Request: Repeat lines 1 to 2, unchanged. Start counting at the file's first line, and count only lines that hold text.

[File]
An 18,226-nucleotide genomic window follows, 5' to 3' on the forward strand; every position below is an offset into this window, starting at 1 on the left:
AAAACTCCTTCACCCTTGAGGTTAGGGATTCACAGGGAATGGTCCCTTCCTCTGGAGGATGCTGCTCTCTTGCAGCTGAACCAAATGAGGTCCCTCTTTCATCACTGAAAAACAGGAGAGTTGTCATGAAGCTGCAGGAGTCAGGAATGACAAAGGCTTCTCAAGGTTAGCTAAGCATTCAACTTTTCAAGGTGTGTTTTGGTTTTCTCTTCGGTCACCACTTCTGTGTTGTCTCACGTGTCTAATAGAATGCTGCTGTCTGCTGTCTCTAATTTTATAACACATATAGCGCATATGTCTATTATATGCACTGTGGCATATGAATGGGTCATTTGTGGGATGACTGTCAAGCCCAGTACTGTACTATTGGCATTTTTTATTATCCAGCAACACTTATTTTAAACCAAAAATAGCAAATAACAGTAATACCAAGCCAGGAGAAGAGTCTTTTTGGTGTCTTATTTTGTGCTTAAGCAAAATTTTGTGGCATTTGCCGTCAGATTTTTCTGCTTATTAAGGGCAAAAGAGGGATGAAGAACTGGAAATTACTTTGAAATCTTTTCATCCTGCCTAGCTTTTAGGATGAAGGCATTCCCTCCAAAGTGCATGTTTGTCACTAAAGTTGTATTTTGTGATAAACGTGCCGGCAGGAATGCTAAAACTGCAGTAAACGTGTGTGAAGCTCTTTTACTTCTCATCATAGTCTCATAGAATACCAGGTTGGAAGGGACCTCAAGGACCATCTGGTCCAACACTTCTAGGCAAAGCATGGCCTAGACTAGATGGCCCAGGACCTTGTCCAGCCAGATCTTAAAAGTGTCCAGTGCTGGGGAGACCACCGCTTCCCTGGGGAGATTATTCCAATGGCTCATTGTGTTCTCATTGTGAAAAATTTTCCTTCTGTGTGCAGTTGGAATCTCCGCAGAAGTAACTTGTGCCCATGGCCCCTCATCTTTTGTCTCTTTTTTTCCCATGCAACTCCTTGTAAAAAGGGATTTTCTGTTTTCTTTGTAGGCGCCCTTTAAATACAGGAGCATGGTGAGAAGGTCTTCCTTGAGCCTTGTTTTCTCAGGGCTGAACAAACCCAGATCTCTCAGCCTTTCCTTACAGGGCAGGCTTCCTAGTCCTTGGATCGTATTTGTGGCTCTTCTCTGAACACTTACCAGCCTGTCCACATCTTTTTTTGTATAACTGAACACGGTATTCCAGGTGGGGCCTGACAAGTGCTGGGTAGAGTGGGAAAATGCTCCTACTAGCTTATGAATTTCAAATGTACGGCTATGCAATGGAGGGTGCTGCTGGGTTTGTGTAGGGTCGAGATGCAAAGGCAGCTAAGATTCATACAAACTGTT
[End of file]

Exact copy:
An 18,226-nucleotide genomic window follows, 5' to 3' on the forward strand; every position below is an offset into this window, starting at 1 on the left:
AAAACTCCTTCACCCTTGAGGTTAGGGATTCACAGGGAATGGTCCCTTCCTCTGGAGGATGCTGCTCTCTTGCAGCTGAACCAAATGAGGTCCCTCTTTCATCACTGAAAAACAGGAGAGTTGTCATGAAGCTGCAGGAGTCAGGAATGACAAAGGCTTCTCAAGGTTAGCTAAGCATTCAACTTTTCAAGGTGTGTTTTGGTTTTCTCTTCGGTCACCACTTCTGTGTTGTCTCACGTGTCTAATAGAATGCTGCTGTCTGCTGTCTCTAATTTTATAACACATATAGCGCATATGTCTATTATATGCACTGTGGCATATGAATGGGTCATTTGTGGGATGACTGTCAAGCCCAGTACTGTACTATTGGCATTTTTTATTATCCAGCAACACTTATTTTAAACCAAAAATAGCAAATAACAGTAATACCAAGCCAGGAGAAGAGTCTTTTTGGTGTCTTATTTTGTGCTTAAGCAAAATTTTGTGGCATTTGCCGTCAGATTTTTCTGCTTATTAAGGGCAAAAGAGGGATGAAGAACTGGAAATTACTTTGAAATCTTTTCATCCTGCCTAGCTTTTAGGATGAAGGCATTCCCTCCAAAGTGCATGTTTGTCACTAAAGTTGTATTTTGTGATAAACGTGCCGGCAGGAATGCTAAAACTGCAGTAAACGTGTGTGAAGCTCTTTTACTTCTCATCATAGTCTCATAGAATACCAGGTTGGAAGGGACCTCAAGGACCATCTGGTCCAACACTTCTAGGCAAAGCATGGCCTAGACTAGATGGCCCAGGACCTTGTCCAGCCAGATCTTAAAAGTGTCCAGTGCTGGGGAGACCACCGCTTCCCTGGGGAGATTATTCCAATGGCTCATTGTGTTCTCATTGTGAAAAATTTTCCTTCTGTGTGCAGTTGGAATCTCCGCAGAAGTAACTTGTGCCCATGGCCCCTCATCTTTTGTCTCTTTTTTTCCCATGCAACTCCTTGTAAAAAGGGATTTTCTGTTTTCTTTGTAGGCGCCCTTTAAATACAGGAGCATGGTGAGAAGGTCTTCCTTGAGCCTTGTTTTCTCAGGGCTGAACAAACCCAGATCTCTCAGCCTTTCCTTACAGGGCAGGCTTCCTAGTCCTTGGATCGTATTTGTGGCTCTTCTCTGAACACTTACCAGCCTGTCCACATCTTTTTTTGTATAACTGAACACGGTATTCCAGGTGGGGCCTGACAAGTGCTGGGTAGAGTGGGAAAATGCTCCTACTAGCTTATGAATTTCAAATGTACGGCTATGCAATGGAGGGTGCTGCTGGGTTTGTGTAGGGTCGAGATGCAAAGGCAGCTAAGATTCATACAAACTGTT